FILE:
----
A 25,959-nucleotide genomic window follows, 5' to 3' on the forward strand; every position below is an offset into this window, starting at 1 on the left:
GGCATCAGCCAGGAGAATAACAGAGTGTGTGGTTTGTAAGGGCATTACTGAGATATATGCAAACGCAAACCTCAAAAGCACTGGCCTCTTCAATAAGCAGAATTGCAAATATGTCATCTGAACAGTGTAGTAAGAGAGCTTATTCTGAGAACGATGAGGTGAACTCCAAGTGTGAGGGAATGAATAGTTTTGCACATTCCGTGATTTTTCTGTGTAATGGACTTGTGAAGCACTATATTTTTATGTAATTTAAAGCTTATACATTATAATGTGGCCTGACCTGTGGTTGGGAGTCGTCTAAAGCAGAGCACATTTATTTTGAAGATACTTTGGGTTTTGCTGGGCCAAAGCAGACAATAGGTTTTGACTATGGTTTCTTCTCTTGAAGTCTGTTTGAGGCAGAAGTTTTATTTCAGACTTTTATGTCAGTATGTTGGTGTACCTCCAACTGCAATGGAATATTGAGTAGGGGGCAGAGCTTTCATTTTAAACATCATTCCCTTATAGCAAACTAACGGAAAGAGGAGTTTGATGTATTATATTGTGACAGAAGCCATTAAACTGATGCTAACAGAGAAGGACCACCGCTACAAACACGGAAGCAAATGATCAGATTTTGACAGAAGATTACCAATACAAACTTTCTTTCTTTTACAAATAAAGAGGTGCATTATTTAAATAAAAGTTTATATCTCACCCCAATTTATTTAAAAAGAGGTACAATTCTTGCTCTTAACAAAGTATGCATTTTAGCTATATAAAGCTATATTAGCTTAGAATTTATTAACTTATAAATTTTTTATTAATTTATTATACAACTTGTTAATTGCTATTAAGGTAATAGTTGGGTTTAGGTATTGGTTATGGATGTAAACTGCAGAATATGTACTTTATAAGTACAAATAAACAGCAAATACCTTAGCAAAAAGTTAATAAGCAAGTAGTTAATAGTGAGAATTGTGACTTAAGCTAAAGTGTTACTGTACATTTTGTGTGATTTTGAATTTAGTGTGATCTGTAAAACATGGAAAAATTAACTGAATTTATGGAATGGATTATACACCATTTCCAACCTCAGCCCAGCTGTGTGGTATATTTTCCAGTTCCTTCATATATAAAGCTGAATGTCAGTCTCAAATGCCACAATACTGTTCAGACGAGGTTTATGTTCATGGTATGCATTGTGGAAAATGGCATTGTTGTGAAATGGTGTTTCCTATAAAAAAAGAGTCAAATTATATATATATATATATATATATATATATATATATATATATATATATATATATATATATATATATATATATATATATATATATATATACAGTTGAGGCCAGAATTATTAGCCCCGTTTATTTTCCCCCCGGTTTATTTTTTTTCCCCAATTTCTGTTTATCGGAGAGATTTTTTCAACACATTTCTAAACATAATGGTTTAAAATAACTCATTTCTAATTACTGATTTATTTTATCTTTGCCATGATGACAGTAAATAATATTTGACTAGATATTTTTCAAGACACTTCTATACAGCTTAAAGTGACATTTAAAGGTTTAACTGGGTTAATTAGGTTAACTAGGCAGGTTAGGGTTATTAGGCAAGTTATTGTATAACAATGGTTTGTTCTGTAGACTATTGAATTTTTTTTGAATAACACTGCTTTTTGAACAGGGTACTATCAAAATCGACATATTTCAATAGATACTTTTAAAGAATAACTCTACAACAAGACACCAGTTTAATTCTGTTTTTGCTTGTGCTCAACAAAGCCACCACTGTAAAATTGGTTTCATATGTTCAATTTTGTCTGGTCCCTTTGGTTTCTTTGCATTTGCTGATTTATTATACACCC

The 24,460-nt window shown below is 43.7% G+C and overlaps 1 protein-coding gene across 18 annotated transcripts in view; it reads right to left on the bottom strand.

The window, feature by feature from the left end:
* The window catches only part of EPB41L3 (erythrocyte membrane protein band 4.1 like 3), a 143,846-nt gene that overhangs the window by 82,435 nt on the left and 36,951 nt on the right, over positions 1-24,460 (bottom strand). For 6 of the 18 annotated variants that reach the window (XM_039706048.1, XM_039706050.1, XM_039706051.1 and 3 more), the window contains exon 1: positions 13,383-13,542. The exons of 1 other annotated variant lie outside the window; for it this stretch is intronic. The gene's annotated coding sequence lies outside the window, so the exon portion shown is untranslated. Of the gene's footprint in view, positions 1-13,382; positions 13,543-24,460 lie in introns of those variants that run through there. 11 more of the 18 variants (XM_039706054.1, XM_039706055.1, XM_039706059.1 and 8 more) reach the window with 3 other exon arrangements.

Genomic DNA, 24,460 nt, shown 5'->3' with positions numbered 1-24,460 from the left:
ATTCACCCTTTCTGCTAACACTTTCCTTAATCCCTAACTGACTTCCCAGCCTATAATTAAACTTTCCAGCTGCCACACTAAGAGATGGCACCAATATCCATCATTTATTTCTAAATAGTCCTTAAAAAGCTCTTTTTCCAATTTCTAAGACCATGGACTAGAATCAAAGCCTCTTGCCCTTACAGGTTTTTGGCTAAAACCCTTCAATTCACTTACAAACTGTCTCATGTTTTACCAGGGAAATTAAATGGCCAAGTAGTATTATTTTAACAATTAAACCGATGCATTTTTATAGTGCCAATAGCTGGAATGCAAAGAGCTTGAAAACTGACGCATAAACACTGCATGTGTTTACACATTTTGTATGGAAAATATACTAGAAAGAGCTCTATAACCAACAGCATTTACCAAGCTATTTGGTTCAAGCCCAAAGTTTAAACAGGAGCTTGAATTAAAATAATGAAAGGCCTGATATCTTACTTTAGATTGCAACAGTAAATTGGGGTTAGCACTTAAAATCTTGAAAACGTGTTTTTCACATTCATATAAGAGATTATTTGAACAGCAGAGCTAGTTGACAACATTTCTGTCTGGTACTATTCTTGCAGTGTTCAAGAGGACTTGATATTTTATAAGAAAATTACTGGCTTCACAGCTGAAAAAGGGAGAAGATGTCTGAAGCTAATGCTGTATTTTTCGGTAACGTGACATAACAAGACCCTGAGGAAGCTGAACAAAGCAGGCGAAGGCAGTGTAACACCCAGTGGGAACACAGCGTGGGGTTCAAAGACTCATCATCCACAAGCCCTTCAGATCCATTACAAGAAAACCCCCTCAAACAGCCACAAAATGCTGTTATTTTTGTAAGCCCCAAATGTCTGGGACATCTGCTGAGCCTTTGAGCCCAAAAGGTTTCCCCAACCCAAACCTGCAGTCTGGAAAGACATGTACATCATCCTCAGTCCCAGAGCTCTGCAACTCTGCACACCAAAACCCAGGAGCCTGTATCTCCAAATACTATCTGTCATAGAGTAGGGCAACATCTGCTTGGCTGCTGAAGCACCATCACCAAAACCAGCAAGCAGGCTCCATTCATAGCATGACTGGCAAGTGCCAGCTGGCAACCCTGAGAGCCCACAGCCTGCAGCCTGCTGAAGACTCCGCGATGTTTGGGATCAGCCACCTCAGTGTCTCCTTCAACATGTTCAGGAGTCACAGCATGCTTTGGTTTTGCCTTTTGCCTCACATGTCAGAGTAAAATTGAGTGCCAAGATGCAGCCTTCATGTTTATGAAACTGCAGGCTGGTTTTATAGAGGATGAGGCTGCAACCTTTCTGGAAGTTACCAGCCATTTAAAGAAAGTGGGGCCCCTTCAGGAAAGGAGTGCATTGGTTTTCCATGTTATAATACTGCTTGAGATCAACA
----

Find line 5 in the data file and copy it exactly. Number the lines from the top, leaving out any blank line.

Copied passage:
* The window catches only part of EPB41L3 (erythrocyte membrane protein band 4.1 like 3), a 143,846-nt gene that overhangs the window by 82,435 nt on the left and 36,951 nt on the right, over positions 1-24,460 (bottom strand). For 6 of the 18 annotated variants that reach the window (XM_039706048.1, XM_039706050.1, XM_039706051.1 and 3 more), the window contains exon 1: positions 13,383-13,542. The exons of 1 other annotated variant lie outside the window; for it this stretch is intronic. The gene's annotated coding sequence lies outside the window, so the exon portion shown is untranslated. Of the gene's footprint in view, positions 1-13,382; positions 13,543-24,460 lie in introns of those variants that run through there. 11 more of the 18 variants (XM_039706054.1, XM_039706055.1, XM_039706059.1 and 8 more) reach the window with 3 other exon arrangements.